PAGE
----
At first glance, you’ll think sunscreen, not makeup. That’s because this foundation comes in a funky little turquoise, plastic bottle that looks every bit like something you’d throw in a beach bag rather than a bridal bag…which is precisely what I told my beauty-loving friend when she first raved about the stuff to me. (In fact, it does get thrown in beach bags; the product has a cult-like following among pro surfers and snowboarders.) But if you relegated Shiseido’s foundation to the beach, you’d be missing out on an opportunity to achieve seriously-perfect, pore-free coverage, almost like you’re under a soft-focus camera lens; I swear it looks exactly the same eight hours after you’ve applied it. Throw in the fact that this foundation has an SPF of 42 (perfect for outdoor weddings), and is smear, smudge, and streak-free, and you’ll forgive the oddball packaging…and the necessity for a semi-speedy application before it “settles in” for the day. (Hint: Use a brush.) 1 oz, $35; Shiseido.com.

10. Aerin Rose Hand and Body Cream
If you’re not on a first-name basis with Aerin, the new eponymous makeup line launched by Estée Lauder’s style-setting exec/granddaughter, you’re going to want to do a meet-and-greet very soon. It’s hard to pick just one product that’s bridal-bag worthy here, because her entire Essentials collection seems tailor-made for weddings and vanity tables: diminutive gold packaging, freshly neutral colors, and a pared down, perfectly edited stash for your bag. But that said, you need to get your hands on her Rose Hand and Body Cream — a silky tube of moisturizer (so pretty, it’s literally display-worthy), delivering velvety-soft skin and a delicate rose scent that won’t compete with your bridal bouquet. After the honeymoon, I’m betting you — like me — will keep a tube in your car at all times. 4.2 oz, $40; Estéelauder.com.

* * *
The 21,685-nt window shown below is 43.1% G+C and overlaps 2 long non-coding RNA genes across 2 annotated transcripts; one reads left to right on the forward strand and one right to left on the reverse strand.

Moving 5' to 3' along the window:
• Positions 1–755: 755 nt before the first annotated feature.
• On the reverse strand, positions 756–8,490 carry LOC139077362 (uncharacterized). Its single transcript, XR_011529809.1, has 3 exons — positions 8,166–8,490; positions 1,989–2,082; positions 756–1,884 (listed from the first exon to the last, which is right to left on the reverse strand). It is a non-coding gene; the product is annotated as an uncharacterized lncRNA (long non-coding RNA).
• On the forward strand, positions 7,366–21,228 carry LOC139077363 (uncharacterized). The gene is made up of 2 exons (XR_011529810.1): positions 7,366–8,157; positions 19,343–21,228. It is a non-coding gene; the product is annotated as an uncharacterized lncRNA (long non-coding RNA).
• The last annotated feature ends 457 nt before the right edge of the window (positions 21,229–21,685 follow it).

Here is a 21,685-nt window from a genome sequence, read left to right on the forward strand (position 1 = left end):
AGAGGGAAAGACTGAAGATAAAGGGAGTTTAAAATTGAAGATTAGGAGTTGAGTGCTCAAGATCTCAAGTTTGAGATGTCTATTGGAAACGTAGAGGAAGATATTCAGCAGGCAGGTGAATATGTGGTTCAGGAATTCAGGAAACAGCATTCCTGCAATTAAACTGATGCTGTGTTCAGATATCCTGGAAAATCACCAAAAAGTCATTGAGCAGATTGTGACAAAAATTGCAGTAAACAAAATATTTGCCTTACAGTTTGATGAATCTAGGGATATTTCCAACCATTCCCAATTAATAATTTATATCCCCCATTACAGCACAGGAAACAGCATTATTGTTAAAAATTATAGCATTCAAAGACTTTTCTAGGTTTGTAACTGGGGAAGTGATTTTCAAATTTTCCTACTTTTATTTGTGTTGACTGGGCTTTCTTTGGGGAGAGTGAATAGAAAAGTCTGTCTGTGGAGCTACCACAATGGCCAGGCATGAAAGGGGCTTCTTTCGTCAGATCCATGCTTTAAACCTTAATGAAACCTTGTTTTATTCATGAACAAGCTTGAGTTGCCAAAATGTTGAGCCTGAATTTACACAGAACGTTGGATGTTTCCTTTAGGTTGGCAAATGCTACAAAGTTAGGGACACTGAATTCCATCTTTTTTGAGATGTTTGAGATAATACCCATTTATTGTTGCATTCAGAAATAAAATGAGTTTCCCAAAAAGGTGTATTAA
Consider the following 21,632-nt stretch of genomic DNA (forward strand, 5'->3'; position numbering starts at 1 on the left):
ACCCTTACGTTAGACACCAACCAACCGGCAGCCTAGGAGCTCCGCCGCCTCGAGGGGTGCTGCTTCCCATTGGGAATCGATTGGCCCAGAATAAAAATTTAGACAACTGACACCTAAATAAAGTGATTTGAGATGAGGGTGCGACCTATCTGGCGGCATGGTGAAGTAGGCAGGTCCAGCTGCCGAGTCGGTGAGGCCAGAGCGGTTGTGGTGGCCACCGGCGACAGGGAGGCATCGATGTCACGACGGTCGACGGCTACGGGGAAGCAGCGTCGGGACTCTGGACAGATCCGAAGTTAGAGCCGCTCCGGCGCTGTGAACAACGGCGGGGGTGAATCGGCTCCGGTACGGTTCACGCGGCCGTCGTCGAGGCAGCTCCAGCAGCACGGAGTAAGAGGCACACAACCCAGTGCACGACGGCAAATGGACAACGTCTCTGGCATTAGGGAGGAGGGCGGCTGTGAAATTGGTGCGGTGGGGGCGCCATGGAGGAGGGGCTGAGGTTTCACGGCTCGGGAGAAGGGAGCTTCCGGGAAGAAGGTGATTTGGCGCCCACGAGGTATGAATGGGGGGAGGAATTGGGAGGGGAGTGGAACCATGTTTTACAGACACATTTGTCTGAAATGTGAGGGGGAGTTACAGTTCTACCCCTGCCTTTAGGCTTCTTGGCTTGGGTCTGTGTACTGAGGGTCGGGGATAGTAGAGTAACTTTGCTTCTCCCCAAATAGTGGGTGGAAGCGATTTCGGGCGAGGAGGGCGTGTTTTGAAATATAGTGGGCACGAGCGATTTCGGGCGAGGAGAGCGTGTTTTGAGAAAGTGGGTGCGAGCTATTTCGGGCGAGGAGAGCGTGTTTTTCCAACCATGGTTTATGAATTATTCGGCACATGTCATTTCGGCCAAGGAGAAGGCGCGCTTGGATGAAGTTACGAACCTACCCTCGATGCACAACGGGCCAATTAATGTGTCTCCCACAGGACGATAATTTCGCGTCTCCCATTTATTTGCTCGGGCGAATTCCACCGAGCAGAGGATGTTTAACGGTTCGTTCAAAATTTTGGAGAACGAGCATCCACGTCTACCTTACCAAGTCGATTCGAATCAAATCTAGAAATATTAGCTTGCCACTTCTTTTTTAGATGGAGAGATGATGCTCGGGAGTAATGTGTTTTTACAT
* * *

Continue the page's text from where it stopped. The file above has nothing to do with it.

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punch it up

Being a Seattleite (read: It rains a lot here), I’m always a sucker for those bright, happy, spring clothes that start showing up in March and April. And I buy them, all the while thinking to myself, If I wear them, it will come. (Sun—not baseball.)

This season, I’m seeing citrus-y bursts of red, yellow, and orange (with the occasional lime thrown in for good measure), which Pantone–the leading authority on color trends–validates, by naming three out of ten of those shades as the hot colors for 2013.